The Killing of a Chinese Bookie is presented here in two versions: the original 2 ¼ hour 1976 cut which was reportedly rushed in post-production, along with a 1978 re-release trimmed by a half hour by Cassavetes. Yes, the director’s cut is shorter than the original release, and with good reason. The film features a strip-club owner named Cosmo (Ben Gazzara) who runs up a huge gambling debt that can only be repaid if he successfully murders the titular Chinese bookie. Unfortunately, the “strip-club owner” portion of that description proves to be the downfall of the original cut, as large swathes of the film are spent on worthless performance footage of the club’s rarely nude vaudeville-style entertainers, doing absolutely nothing to move the story forward. On the upside, the film gave me new appreciation for Gazzara as the deeply proud and protective club owner. The shorter cut brings sharper focus to the central story, making it the superior release.

Opening Night is one of those story-within-a-story attempts, in this case actors in Broadway play rehearsing large portions of their show onscreen while also dealing with personal issues. Just like Chinese Bookie, the film suffers from the performance footage, especially because much of it is improvisational, out of context, and weightless. Cassavetes is a featured star in that footage though, adding some interest to see him in front of the camera. Unlike Chinese Bookie, the main plot isn’t very interesting either, with the play’s aging star Myrtle (Rowlands again) coming to terms with being a woman of a certain age in the entertainment industry, while also grappling with her guilt over the accidental death of a young fan shortly after their meeting.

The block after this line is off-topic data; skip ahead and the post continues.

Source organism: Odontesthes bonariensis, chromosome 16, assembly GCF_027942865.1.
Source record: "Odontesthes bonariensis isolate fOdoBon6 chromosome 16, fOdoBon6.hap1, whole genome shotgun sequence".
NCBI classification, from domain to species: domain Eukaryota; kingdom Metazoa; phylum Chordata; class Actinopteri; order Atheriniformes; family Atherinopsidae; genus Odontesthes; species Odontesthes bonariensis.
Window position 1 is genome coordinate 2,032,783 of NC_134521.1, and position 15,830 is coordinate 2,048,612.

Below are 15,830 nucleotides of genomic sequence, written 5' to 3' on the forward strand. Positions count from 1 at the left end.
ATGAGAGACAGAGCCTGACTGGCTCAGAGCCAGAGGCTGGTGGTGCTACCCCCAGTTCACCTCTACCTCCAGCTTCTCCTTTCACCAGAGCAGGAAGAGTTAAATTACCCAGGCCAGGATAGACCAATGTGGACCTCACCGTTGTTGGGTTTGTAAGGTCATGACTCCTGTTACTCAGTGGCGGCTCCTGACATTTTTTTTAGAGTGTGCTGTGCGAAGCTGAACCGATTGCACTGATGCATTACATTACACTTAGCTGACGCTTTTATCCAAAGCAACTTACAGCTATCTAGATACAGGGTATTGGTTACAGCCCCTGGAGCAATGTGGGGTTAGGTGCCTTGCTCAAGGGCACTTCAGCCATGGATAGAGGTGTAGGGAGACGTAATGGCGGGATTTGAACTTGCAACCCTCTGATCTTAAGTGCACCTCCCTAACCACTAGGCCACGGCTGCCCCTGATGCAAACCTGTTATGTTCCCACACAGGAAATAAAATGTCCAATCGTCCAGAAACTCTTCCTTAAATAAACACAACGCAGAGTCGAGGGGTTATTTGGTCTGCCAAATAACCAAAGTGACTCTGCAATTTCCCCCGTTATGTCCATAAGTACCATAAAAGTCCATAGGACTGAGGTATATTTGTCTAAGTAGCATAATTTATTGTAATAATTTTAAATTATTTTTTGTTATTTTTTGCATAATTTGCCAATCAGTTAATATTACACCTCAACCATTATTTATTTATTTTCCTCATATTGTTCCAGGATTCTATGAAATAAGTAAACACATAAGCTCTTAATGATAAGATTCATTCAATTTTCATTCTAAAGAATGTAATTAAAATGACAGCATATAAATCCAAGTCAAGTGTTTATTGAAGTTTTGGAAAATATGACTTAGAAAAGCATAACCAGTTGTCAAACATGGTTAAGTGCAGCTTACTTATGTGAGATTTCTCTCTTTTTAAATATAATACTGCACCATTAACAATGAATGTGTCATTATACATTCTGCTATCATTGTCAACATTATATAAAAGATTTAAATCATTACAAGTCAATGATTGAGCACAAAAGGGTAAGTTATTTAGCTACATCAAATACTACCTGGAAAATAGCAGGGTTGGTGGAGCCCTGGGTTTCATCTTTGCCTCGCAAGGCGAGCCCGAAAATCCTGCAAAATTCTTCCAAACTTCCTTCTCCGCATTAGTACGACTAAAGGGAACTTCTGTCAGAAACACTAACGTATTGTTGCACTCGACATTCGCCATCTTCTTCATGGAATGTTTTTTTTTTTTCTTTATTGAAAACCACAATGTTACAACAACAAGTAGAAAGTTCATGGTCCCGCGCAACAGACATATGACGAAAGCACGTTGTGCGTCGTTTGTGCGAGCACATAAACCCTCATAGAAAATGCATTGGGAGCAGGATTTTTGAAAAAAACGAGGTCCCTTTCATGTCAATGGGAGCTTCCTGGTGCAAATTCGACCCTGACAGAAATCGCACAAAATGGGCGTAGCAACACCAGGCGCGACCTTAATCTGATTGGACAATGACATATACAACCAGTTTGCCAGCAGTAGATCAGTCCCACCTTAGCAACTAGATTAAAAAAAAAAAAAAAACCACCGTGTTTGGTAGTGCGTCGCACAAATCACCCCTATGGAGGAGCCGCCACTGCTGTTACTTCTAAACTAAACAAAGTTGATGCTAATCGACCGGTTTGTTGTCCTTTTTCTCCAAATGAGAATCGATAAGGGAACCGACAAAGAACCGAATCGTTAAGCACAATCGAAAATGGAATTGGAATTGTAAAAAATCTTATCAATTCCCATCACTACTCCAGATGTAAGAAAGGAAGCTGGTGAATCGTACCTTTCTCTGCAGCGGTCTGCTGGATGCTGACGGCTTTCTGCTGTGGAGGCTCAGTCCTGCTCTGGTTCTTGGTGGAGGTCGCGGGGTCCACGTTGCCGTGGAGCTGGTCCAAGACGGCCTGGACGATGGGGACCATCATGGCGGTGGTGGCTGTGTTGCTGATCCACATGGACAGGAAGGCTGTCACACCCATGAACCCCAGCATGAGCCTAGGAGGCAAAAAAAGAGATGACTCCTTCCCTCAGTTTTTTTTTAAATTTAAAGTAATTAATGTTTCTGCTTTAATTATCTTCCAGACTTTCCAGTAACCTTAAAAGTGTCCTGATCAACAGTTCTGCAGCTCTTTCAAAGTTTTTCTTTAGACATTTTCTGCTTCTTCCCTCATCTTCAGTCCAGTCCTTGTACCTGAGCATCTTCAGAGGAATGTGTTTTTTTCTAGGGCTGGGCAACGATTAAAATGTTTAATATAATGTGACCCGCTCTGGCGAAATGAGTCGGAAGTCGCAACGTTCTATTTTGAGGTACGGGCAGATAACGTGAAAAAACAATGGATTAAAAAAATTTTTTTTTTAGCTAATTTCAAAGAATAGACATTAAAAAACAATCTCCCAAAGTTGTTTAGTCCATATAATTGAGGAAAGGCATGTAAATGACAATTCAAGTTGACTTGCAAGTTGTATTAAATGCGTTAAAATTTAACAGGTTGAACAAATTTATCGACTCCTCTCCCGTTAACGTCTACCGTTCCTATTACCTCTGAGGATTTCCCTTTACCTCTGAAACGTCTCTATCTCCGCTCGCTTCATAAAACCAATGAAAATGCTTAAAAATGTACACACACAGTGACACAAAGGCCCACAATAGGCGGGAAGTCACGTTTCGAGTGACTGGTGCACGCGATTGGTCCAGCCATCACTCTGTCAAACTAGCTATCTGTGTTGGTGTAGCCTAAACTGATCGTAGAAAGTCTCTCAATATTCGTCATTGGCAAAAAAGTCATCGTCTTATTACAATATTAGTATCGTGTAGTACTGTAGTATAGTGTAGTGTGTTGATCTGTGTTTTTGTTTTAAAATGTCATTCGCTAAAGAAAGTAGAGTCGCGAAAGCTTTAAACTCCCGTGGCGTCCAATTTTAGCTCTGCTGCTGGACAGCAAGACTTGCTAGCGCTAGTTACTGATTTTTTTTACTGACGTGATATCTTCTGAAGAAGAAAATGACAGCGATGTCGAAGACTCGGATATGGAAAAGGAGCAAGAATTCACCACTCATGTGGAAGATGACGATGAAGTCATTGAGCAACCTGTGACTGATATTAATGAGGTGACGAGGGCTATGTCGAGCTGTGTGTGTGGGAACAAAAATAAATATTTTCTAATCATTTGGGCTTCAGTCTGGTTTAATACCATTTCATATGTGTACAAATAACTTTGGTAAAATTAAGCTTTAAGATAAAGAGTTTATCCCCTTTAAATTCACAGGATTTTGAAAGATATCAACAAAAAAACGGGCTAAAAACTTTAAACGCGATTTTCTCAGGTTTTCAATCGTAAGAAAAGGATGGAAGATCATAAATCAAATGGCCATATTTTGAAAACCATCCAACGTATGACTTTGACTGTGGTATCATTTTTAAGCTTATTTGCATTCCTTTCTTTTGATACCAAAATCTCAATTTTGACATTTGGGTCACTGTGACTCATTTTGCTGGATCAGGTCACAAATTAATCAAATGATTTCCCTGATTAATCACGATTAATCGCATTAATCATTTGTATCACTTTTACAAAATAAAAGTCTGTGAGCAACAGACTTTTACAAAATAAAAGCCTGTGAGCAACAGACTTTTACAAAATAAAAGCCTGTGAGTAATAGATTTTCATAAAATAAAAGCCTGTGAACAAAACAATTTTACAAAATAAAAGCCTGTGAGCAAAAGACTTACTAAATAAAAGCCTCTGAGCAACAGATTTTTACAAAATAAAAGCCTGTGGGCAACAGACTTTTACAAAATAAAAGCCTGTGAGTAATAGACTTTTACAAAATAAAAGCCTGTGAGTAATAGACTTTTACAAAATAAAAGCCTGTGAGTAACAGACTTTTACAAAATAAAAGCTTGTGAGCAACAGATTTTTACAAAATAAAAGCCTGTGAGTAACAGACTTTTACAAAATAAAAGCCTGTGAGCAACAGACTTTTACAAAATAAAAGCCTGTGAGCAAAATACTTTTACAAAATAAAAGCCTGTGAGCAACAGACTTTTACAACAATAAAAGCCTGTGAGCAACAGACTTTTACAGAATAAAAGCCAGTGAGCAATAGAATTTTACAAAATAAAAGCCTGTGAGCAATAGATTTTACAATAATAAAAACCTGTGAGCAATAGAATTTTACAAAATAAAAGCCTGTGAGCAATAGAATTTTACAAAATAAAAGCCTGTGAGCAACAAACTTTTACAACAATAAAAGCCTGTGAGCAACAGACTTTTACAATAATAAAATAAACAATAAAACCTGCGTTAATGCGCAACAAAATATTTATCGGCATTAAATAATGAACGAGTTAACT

While I really only enjoyed two of the films, I appreciated all of them, recognizing the immense tribulations Cassavetes experienced to bring them to fruition outside the studio system, as well as his extreme care in making them solely his vision, from writing the scripts to frequently operating the camera himself. That appreciation was only furthered by the extensive bonus features included in the box set, as well as the superb Blu-ray image quality of the restored films. The black and white films are grainy, with Shadows in particular being cobbled together from multiple sources of various quality, but as the restoration folks explain in a demonstration feature, they actually left the print not quite as burnished as they could have made it to support the jazzy, experimental nature of the project. The color films are all fantastic, with virtually no grain or defects and rock-solid color consistency. Sound is uniformly passable but unimpressive in all films.

The bonus features are the same as the original 2004 DVD box set release, highlighted by 2004 interview footage with surviving stars including Rowlands, Gazzara, and longtime Cassavetes compatriot Seymour Cassel. Elsewhere, there’s an intriguing 18-minute alternate opening for Faces, audio interviews with Cassavetes from the 1970s, and a massive 3 ½ hour documentary about the life and art of Cassavetes.